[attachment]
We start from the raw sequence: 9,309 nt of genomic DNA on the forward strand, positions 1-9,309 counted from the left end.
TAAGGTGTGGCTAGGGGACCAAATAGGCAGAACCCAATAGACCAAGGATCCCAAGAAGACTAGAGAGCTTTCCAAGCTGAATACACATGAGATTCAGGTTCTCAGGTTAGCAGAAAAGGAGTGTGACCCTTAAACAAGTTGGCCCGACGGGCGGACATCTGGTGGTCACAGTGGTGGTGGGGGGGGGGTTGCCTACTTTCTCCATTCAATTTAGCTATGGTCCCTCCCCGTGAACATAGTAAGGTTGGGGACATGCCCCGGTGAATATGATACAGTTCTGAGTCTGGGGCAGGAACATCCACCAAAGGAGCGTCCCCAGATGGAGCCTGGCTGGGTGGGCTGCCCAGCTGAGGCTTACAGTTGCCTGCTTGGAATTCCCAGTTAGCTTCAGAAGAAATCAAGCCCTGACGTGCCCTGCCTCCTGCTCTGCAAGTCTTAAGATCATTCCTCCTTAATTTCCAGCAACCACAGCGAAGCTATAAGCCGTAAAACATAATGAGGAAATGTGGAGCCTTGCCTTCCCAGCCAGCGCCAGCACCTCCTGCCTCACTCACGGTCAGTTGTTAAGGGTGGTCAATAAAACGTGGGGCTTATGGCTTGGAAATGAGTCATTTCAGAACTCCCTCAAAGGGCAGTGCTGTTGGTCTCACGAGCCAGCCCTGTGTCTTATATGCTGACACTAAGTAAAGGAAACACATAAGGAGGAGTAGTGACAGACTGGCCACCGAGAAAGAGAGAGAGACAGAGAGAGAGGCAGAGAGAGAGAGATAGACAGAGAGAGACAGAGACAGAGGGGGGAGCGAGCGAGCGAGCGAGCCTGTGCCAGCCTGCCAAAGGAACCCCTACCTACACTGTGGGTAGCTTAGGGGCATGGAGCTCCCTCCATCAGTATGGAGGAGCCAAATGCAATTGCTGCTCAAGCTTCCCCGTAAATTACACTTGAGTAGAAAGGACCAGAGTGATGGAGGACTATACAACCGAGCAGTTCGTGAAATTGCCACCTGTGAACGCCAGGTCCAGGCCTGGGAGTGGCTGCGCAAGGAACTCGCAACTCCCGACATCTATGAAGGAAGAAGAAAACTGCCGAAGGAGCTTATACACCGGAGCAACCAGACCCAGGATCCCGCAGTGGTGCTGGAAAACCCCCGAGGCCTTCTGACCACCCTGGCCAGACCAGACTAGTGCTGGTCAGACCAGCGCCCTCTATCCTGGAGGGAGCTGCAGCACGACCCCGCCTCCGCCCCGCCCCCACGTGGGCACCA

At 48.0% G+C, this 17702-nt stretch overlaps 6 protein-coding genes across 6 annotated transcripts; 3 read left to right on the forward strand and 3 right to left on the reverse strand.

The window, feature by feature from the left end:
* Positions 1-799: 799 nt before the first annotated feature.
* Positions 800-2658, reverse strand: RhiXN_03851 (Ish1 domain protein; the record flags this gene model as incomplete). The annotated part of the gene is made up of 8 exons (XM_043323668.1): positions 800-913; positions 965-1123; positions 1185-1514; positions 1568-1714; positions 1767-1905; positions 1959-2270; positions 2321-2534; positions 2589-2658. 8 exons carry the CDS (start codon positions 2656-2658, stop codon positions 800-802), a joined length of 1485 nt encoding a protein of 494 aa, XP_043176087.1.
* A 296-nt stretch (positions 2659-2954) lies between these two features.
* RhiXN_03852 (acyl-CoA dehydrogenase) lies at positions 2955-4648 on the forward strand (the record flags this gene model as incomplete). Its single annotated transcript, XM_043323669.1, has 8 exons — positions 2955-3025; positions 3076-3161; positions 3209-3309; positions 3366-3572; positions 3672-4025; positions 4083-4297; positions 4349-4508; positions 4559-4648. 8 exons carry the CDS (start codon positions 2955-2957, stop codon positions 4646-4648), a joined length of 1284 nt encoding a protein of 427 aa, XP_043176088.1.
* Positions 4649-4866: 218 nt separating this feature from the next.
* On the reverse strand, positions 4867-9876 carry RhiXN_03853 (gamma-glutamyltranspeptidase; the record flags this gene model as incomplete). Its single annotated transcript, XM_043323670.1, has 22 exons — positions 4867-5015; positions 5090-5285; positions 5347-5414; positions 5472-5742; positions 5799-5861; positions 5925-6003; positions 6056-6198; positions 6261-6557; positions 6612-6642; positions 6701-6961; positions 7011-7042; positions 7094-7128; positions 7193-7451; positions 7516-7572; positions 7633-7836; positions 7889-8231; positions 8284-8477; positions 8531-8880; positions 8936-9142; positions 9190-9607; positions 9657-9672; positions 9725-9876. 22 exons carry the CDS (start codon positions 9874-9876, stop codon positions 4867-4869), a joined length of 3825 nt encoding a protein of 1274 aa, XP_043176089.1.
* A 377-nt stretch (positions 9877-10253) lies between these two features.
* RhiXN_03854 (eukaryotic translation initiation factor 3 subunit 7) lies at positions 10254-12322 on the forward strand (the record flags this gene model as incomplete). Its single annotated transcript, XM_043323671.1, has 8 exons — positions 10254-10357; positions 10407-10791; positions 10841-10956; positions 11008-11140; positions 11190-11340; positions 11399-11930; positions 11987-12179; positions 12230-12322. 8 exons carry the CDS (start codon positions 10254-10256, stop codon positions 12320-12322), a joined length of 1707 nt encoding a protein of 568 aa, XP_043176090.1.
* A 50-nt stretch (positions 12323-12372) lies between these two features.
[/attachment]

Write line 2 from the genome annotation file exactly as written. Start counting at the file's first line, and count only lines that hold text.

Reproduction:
TAAGGTGTGGCTAGGGGACCAAATAGGCAGAACCCAATAGACCAAGGATCCCAAGAAGACTAGAGAGCTTTCCAAGCTGAATACACATGAGATTCAGGTTCTCAGGTTAGCAGAAAAGGAGTGTGACCCTTAAACAAGTTGGCCCGACGGGCGGACATCTGGTGGTCACAGTGGTGGTGGGGGGGGGGTTGCCTACTTTCTCCATTCAATTTAGCTATGGTCCCTCCCCGTGAACATAGTAAGGTTGGGGACATGCCCCGGTGAATATGATACAGTTCTGAGTCTGGGGCAGGAACATCCACCAAAGGAGCGTCCCCAGATGGAGCCTGGCTGGGTGGGCTGCCCAGCTGAGGCTTACAGTTGCCTGCTTGGAATTCCCAGTTAGCTTCAGAAGAAATCAAGCCCTGACGTGCCCTGCCTCCTGCTCTGCAAGTCTTAAGATCATTCCTCCTTAATTTCCAGCAACCACAGCGAAGCTATAAGCCGTAAAACATAATGAGGAAATGTGGAGCCTTGCCTTCCCAGCCAGCGCCAGCACCTCCTGCCTCACTCACGGTCAGTTGTTAAGGGTGGTCAATAAAACGTGGGGCTTATGGCTTGGAAATGAGTCATTTCAGAACTCCCTCAAAGGGCAGTGCTGTTGGTCTCACGAGCCAGCCCTGTGTCTTATATGCTGACACTAAGTAAAGGAAACACATAAGGAGGAGTAGTGACAGACTGGCCACCGAGAAAGAGAGAGAGACAGAGAGAGAGGCAGAGAGAGAGAGATAGACAGAGAGAGACAGAGACAGAGGGGGGAGCGAGCGAGCGAGCGAGCCTGTGCCAGCCTGCCAAAGGAACCCCTACCTACACTGTGGGTAGCTTAGGGGCATGGAGCTCCCTCCATCAGTATGGAGGAGCCAAATGCAATTGCTGCTCAAGCTTCCCCGTAAATTACACTTGAGTAGAAAGGACCAGAGTGATGGAGGACTATACAACCGAGCAGTTCGTGAAATTGCCACCTGTGAACGCCAGGTCCAGGCCTGGGAGTGGCTGCGCAAGGAACTCGCAACTCCCGACATCTATGAAGGAAGAAGAAAACTGCCGAAGGAGCTTATACACCGGAGCAACCAGACCCAGGATCCCGCAGTGGTGCTGGAAAACCCCCGAGGCCTTCTGACCACCCTGGCCAGACCAGACTAGTGCTGGTCAGACCAGCGCCCTCTATCCTGGAGGGAGCTGCAGCACGACCCCGCCTCCGCCCCGCCCCCACGTGGGCACCA